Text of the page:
When should I change my old fillings?

When should I change my old fillings
Closeup side view of a cheerful of mixed race early 30's woman sitting in a dentist chair and smiling to the camera

When to change fillings, since they do not last forever

Over time, a filling tends to lose its properties. Depending on the packing you have, it becomes darker or more yellow. This problem is due to the consumption of food and drinks.

Also, every time we chew, the fillings receive significant loads and are subject to pressure. This can be the leading cause of cracking, splitting, or falling off whole, with the consequent problem this can cause us in our oral health. Think, for example, of the bacteria and bits of food that can seep under a cracked or leaking filling. Since you can’t reach with the toothbrush to clean those areas, the bacteria feed on the leftover food and form the acid that causes tooth decay. A cavity under a filling can get big before you notice it, so check your fillings regularly with your dentist and change them when there are any problems.

The importance of periodic reviews

So a simple follow-up visit can go a long way. You may need an X-ray if your dentist thinks a filling may be cracked or to see if decay has developed under the filling. But, first of all, it is necessary to go to that review if you notice sensitivity in a tooth or a filled tooth when you eat something cold, hot, or sweet food; if you see a crack or chip, if you feel sharp or constant pain, or if part of a filling appears to be missing.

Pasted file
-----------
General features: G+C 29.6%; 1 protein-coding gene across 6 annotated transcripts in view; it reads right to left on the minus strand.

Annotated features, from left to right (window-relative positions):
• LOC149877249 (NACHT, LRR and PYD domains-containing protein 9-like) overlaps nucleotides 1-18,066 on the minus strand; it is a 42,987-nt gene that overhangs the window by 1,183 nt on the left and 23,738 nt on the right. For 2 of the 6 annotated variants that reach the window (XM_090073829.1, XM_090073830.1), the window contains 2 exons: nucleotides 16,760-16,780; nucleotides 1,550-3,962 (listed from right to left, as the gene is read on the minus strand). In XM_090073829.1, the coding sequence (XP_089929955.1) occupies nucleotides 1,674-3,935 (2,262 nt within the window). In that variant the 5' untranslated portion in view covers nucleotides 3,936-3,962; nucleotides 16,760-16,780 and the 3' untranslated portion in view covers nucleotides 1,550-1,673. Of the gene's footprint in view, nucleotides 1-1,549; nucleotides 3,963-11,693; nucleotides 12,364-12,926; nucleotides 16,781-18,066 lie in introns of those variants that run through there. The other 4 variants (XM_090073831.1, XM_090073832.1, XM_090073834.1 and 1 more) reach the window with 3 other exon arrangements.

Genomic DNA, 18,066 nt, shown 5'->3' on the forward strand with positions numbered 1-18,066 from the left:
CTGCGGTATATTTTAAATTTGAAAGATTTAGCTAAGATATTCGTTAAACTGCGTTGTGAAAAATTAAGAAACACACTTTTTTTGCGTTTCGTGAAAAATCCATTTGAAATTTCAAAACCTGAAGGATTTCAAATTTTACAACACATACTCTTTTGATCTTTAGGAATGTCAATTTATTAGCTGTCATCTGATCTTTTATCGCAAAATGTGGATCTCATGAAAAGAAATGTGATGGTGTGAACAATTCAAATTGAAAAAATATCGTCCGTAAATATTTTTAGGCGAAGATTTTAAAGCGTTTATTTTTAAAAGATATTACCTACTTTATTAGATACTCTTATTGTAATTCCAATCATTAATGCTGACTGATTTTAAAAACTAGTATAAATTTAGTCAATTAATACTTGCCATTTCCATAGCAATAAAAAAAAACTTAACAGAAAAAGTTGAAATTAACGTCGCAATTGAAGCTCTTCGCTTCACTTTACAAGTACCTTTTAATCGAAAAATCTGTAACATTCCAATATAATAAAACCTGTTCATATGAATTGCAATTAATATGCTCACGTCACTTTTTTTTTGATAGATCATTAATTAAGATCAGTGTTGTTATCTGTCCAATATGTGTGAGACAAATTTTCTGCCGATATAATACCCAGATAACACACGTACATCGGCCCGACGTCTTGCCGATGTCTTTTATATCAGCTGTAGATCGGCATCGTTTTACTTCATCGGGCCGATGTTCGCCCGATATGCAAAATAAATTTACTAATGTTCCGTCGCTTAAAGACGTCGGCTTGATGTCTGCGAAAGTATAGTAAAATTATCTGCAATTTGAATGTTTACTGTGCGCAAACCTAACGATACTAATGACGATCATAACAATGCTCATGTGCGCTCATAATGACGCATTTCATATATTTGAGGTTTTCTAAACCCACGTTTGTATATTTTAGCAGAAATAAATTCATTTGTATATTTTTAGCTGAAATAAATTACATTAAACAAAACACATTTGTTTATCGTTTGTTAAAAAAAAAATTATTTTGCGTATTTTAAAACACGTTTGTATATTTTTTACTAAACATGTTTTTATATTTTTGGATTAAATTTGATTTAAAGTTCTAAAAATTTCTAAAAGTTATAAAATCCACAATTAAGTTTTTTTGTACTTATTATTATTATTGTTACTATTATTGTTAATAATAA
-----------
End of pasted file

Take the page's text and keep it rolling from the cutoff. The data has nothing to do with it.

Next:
Before removing the previous filling you had, the dentist will analyze and propose the treatment options with you. It is often possible to repair an old filling rather than remove and replace it entirely. In some cases, a packing may even be intact but still need to be replaced because of a crack or leak. And since in both cases it can cause cavities, it is best to change the filling.

Suppose the filling needs to be replaced entirely. In that case, the dentist can determine which filling material to use and will always choose the best one for you because sometimes it may be worth changing the material that has been used so far in the future—subsequent filling.

Types of filling

There are many types of fillings:

  • Silver amalgams (the silver-colored ones were very common in the past, although rarely used today).
  • Composite fillings – made of a hard plastic that is the same color.
  • Ceramic fillings – made of porcelain with a material that is durable, strong, and very resistant to stains.

At Amora Dental Clinic, we always advise our patients to make regular visits to the dentist. It is essential to undergo professional dental cleanings to have a healthy mouth. And aside from brushing your teeth two or three times a day, daily.

If you have many fillings or one that is very extensive on the surface, you can use an extra dose of fluoride in your hygiene to strengthen your teeth. Fluoride will help protect your tooth enamel and prevent future cavities.